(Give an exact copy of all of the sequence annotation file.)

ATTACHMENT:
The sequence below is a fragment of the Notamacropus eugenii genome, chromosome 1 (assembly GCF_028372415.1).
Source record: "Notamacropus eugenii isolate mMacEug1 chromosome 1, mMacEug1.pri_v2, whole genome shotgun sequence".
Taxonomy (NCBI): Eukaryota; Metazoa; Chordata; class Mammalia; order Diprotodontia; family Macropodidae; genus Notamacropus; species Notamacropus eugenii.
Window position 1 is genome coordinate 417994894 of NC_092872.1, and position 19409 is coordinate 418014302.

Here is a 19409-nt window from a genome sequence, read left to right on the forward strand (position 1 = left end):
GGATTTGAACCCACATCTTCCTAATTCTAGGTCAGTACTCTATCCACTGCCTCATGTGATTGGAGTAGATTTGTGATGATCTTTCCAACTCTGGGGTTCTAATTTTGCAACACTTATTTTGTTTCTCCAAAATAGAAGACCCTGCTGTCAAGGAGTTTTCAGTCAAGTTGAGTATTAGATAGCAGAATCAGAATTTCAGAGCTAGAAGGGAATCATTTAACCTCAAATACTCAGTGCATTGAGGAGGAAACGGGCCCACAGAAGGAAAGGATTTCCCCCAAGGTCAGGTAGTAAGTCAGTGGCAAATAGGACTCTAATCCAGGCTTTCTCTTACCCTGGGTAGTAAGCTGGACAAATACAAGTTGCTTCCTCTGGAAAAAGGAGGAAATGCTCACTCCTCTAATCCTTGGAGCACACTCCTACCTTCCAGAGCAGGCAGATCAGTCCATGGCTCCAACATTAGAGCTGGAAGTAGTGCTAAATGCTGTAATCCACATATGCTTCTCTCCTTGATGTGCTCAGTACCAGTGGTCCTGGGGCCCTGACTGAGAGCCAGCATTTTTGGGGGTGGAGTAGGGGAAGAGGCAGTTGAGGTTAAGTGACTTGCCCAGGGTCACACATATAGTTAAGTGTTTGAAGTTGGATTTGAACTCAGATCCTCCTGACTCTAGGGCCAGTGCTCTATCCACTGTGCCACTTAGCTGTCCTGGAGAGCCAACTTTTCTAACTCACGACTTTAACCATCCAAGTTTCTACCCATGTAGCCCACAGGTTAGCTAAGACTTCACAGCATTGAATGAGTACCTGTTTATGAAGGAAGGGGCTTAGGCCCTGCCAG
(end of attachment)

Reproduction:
The sequence below is a fragment of the Notamacropus eugenii genome, chromosome 1 (assembly GCF_028372415.1).
Source record: "Notamacropus eugenii isolate mMacEug1 chromosome 1, mMacEug1.pri_v2, whole genome shotgun sequence".
Taxonomy (NCBI): Eukaryota; Metazoa; Chordata; class Mammalia; order Diprotodontia; family Macropodidae; genus Notamacropus; species Notamacropus eugenii.
Window position 1 is genome coordinate 417994894 of NC_092872.1, and position 19409 is coordinate 418014302.

Here is a 19409-nt window from a genome sequence, read left to right on the forward strand (position 1 = left end):
GGATTTGAACCCACATCTTCCTAATTCTAGGTCAGTACTCTATCCACTGCCTCATGTGATTGGAGTAGATTTGTGATGATCTTTCCAACTCTGGGGTTCTAATTTTGCAACACTTATTTTGTTTCTCCAAAATAGAAGACCCTGCTGTCAAGGAGTTTTCAGTCAAGTTGAGTATTAGATAGCAGAATCAGAATTTCAGAGCTAGAAGGGAATCATTTAACCTCAAATACTCAGTGCATTGAGGAGGAAACGGGCCCACAGAAGGAAAGGATTTCCCCCAAGGTCAGGTAGTAAGTCAGTGGCAAATAGGACTCTAATCCAGGCTTTCTCTTACCCTGGGTAGTAAGCTGGACAAATACAAGTTGCTTCCTCTGGAAAAAGGAGGAAATGCTCACTCCTCTAATCCTTGGAGCACACTCCTACCTTCCAGAGCAGGCAGATCAGTCCATGGCTCCAACATTAGAGCTGGAAGTAGTGCTAAATGCTGTAATCCACATATGCTTCTCTCCTTGATGTGCTCAGTACCAGTGGTCCTGGGGCCCTGACTGAGAGCCAGCATTTTTGGGGGTGGAGTAGGGGAAGAGGCAGTTGAGGTTAAGTGACTTGCCCAGGGTCACACATATAGTTAAGTGTTTGAAGTTGGATTTGAACTCAGATCCTCCTGACTCTAGGGCCAGTGCTCTATCCACTGTGCCACTTAGCTGTCCTGGAGAGCCAACTTTTCTAACTCACGACTTTAACCATCCAAGTTTCTACCCATGTAGCCCACAGGTTAGCTAAGACTTCACAGCATTGAATGAGTACCTGTTTATGAAGGAAGGGGCTTAGGCCCTGCCAG